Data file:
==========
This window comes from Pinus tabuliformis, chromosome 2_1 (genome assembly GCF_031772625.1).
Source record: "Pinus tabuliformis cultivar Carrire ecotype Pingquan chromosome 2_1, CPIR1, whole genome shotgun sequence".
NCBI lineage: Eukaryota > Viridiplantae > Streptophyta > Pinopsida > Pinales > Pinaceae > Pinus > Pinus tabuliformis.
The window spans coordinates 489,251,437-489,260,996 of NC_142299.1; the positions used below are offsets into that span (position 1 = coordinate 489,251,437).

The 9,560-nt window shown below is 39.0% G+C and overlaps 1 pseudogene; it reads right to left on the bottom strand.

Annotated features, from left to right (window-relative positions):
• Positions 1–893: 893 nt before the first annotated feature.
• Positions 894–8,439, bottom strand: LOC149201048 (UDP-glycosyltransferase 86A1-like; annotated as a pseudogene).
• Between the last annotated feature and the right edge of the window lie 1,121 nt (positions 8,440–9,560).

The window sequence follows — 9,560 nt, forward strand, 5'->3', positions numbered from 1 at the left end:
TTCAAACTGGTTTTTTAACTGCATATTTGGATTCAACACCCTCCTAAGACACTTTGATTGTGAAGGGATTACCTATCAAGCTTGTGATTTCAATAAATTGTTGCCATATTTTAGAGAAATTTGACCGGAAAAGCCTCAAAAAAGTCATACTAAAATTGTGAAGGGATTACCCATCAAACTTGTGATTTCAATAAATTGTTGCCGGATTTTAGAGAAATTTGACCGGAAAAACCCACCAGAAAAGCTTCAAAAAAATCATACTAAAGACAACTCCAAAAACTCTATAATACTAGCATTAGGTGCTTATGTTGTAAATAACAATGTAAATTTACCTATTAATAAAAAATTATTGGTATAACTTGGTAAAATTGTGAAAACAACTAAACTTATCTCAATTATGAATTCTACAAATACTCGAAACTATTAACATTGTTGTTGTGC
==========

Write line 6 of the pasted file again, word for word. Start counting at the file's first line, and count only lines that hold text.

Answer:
Annotated features, from left to right (window-relative positions):